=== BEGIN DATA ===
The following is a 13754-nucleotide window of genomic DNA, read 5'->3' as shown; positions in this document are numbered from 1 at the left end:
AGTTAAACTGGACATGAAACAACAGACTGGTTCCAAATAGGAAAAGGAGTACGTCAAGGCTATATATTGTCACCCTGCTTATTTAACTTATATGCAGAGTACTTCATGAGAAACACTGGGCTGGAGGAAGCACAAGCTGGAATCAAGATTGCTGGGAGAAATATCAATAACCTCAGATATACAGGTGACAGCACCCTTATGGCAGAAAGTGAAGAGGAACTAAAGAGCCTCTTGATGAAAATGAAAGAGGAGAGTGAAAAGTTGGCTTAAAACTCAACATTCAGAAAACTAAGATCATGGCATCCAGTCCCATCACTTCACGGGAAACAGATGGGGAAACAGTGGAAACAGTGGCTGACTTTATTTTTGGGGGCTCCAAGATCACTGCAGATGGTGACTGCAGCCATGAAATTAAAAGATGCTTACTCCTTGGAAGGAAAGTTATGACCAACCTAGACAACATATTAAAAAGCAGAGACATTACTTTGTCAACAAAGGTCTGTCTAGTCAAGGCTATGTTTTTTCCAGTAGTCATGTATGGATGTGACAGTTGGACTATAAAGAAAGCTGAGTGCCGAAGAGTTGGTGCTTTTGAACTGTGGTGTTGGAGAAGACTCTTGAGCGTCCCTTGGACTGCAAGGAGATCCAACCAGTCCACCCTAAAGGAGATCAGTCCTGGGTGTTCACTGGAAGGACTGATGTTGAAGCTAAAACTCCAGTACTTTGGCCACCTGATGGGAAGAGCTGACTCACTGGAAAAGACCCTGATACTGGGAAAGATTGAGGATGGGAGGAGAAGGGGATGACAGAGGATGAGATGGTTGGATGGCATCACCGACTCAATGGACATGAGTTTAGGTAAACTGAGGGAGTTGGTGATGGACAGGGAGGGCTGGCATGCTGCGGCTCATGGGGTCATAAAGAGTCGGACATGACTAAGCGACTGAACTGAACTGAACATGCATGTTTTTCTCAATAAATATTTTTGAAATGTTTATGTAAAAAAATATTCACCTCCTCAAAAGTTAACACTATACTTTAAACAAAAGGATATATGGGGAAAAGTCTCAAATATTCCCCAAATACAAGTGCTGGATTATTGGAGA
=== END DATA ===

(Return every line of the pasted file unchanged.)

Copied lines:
The following is a 13754-nucleotide window of genomic DNA, read 5'->3' as shown; positions in this document are numbered from 1 at the left end:
AGTTAAACTGGACATGAAACAACAGACTGGTTCCAAATAGGAAAAGGAGTACGTCAAGGCTATATATTGTCACCCTGCTTATTTAACTTATATGCAGAGTACTTCATGAGAAACACTGGGCTGGAGGAAGCACAAGCTGGAATCAAGATTGCTGGGAGAAATATCAATAACCTCAGATATACAGGTGACAGCACCCTTATGGCAGAAAGTGAAGAGGAACTAAAGAGCCTCTTGATGAAAATGAAAGAGGAGAGTGAAAAGTTGGCTTAAAACTCAACATTCAGAAAACTAAGATCATGGCATCCAGTCCCATCACTTCACGGGAAACAGATGGGGAAACAGTGGAAACAGTGGCTGACTTTATTTTTGGGGGCTCCAAGATCACTGCAGATGGTGACTGCAGCCATGAAATTAAAAGATGCTTACTCCTTGGAAGGAAAGTTATGACCAACCTAGACAACATATTAAAAAGCAGAGACATTACTTTGTCAACAAAGGTCTGTCTAGTCAAGGCTATGTTTTTTCCAGTAGTCATGTATGGATGTGACAGTTGGACTATAAAGAAAGCTGAGTGCCGAAGAGTTGGTGCTTTTGAACTGTGGTGTTGGAGAAGACTCTTGAGCGTCCCTTGGACTGCAAGGAGATCCAACCAGTCCACCCTAAAGGAGATCAGTCCTGGGTGTTCACTGGAAGGACTGATGTTGAAGCTAAAACTCCAGTACTTTGGCCACCTGATGGGAAGAGCTGACTCACTGGAAAAGACCCTGATACTGGGAAAGATTGAGGATGGGAGGAGAAGGGGATGACAGAGGATGAGATGGTTGGATGGCATCACCGACTCAATGGACATGAGTTTAGGTAAACTGAGGGAGTTGGTGATGGACAGGGAGGGCTGGCATGCTGCGGCTCATGGGGTCATAAAGAGTCGGACATGACTAAGCGACTGAACTGAACTGAACATGCATGTTTTTCTCAATAAATATTTTTGAAATGTTTATGTAAAAAAATATTCACCTCCTCAAAAGTTAACACTATACTTTAAACAAAAGGATATATGGGGAAAAGTCTCAAATATTCCCCAAATACAAGTGCTGGATTATTGGAGA